Of course, the hybrid model comes with certain drawbacks: larger space requirements, startup costs for two businesses and, once open, the need to oversee both at once. Lula’s special designation also means it’s prohibited from selling its spirits retail or wholesale, with all sales coming from drinks poured on-site.
Even so, with no distributor, all profit stays in-house, and the restaurant and bar provide a built-in clientele. Bourgeois says he also values the sheer quantity of human interaction the bar and restaurant afford Lula’s spirits. “We see a lot of customers who taste our product face-to-face, right at the bar,” he says. Like Haas, Bourgeois finds New Orleans customers don’t hold back when it comes to voicing opinions; while at times prickly, that feedback has allowed Lula to tailor its spirits to better match customer preferences for “a really clean” palate. “We’ve been manipulating our product to suit customers’ tastes from month to month,” he comments. That said, Lula’s shelves are stocked with competing major labels of rum, vodka and gin for those who won’t drink off-brand. “We’re very proud of our product,” Bourgeois says, “but the reality is not everybody is going to be head over heels with what we do.”
For purists, Lula Restaurant Distillery may seem more about food than spirits, but given the success of brewpubs and a city that loves to eat as much as it drinks, it’s probably only a matter of time before Lula isn’t the only hybrid in town.
Going Local, Sourcing Elsewhere
As a label, New Orleans sells. Mostly that has to do with perception of the city’s authenticity; it’s a word we hear over and over. Both insiders and outsiders want the “real” New Orleans; the more local, the better. The desire for cultural heritage extends to spirits, something newest kid on the block River Basin Distillery is keen to leverage. Last July, co-founders Elliott Wiener, John Suarez and Andrew Albert released their first batches of “hand-finished” rye whiskey. Despite sweltering temperatures and a stiff 94 proof, River Basin quickly landed accounts with a slew of local bars and retailers.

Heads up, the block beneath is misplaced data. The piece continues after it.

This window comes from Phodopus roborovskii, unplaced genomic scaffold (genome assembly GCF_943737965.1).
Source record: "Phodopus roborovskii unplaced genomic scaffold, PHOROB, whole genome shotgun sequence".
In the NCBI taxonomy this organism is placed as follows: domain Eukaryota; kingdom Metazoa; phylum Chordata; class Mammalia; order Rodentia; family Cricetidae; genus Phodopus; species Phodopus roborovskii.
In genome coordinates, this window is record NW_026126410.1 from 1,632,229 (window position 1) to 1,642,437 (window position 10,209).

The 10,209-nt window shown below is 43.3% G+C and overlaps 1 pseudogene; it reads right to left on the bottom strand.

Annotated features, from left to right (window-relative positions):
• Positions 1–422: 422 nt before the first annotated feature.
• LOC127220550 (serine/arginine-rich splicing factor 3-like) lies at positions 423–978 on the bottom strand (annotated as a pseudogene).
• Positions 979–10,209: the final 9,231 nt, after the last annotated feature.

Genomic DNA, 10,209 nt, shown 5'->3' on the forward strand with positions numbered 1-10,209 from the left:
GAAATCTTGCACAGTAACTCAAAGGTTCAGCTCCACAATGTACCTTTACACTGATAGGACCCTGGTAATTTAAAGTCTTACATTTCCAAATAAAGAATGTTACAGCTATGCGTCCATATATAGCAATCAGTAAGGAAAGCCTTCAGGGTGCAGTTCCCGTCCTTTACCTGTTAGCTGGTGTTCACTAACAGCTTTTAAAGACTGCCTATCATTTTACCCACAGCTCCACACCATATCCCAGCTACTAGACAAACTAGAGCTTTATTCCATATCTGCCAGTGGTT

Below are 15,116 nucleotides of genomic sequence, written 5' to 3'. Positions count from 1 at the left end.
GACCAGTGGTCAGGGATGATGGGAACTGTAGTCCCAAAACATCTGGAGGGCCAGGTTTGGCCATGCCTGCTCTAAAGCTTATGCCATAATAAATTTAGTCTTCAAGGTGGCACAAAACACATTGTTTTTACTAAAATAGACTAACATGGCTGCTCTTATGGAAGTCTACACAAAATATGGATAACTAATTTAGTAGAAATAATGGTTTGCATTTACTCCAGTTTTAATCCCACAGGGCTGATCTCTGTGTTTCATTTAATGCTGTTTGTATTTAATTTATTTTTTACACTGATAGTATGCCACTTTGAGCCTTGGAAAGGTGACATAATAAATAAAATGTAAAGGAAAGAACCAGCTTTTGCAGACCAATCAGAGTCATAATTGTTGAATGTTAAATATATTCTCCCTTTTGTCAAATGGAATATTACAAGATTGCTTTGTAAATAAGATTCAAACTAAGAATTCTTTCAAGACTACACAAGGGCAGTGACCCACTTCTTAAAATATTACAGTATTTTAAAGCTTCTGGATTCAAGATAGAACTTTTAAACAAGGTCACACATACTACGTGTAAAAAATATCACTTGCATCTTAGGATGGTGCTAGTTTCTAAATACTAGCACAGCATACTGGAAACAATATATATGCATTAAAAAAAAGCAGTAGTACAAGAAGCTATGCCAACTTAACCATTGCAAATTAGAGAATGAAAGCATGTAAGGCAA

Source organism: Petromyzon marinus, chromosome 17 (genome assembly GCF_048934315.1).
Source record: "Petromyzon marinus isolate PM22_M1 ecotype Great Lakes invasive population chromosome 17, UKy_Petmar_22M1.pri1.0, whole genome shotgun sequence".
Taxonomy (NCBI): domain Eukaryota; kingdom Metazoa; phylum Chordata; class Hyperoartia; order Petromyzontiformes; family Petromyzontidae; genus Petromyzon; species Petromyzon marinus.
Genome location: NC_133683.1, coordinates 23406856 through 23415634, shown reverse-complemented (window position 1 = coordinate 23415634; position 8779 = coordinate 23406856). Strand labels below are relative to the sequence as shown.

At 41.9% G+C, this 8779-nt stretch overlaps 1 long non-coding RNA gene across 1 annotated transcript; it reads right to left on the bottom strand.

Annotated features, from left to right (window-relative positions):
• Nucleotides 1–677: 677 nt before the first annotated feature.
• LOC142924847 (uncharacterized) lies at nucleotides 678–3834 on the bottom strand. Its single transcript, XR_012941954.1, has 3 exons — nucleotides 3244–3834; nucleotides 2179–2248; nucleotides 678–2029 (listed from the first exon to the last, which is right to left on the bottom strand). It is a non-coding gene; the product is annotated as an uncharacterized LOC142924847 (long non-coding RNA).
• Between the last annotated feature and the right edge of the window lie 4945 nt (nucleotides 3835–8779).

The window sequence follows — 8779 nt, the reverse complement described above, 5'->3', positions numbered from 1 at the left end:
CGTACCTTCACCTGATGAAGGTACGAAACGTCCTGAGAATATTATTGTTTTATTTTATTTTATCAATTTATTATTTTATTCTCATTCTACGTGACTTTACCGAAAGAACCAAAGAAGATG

Wiener describes River Basin as “the city’s first rye since Prohibition.” The distillery’s New Orleans location is key to the brand’s identity and figures prominently on its label. For Wiener, Suarez and Albert, that connection is more than just talk. All are locals, and the distillery donates a portion of its proceeds to a wetlands preservationist group, the Coalition to Restore Coastal Louisiana.
What’s interesting about River Basin is how it has capitalized on rye’s association with New Orleans, not because the whiskey was ever distilled there (it wasn’t), but because the spirit came to New Orleans as part of the Mississippi riverboat trade, eventually finding its way into multiple local cocktails, such as the Sazerac and the Vieux Carré. According to Wiener, the city was the nation’s largest whiskey market in the 1800s.
Unlike the other labels mentioned here, River Basin doesn’t produce its own distillates but, as their site says, sources “up the river,” much as rye would have been produced in the 19th century. (For the record, River Basin’s distillates don’t arrive via steamboat but by train and truck.) Proofing and aging happen in the trio’s facility near the Superdome — a warehouse they hope one day will serve as a tasting room and perhaps even for manufacturing on-site. Following tradition, the whiskey is aged in charred, new American white oak barrels.
While purists may take umbrage at co-producers and co-packers who call themselves distillers, it’s a sign of the times that the model has arrived in New Orleans. For Weiner, who describes River Basin as “three young guys with a dream,” co-producing allowed River Basin to launch without the kind of capital and equipment on-site production requires. “Co-producing was the most viable option of getting us to a point of putting product on the shelves,” he says. Another benefit is control. Without the need for outside investment, Wiener explains, River Basin remains entirely owned by its three founders, thereby keeping total control over their products’ taste and quality, even the company’s commitment to charity.
When asked if the city can absorb more distilleries, Wiener, like Darling, is quick to say yes for the simple reason that New Orleans follows its own rules when it comes to consumption. “We over-index when it comes to restaurant and bars,” he says. “Our citizenry loves an experiential lifestyle. That vibrancy means we’re able to support each other. We have this amazing universe here.”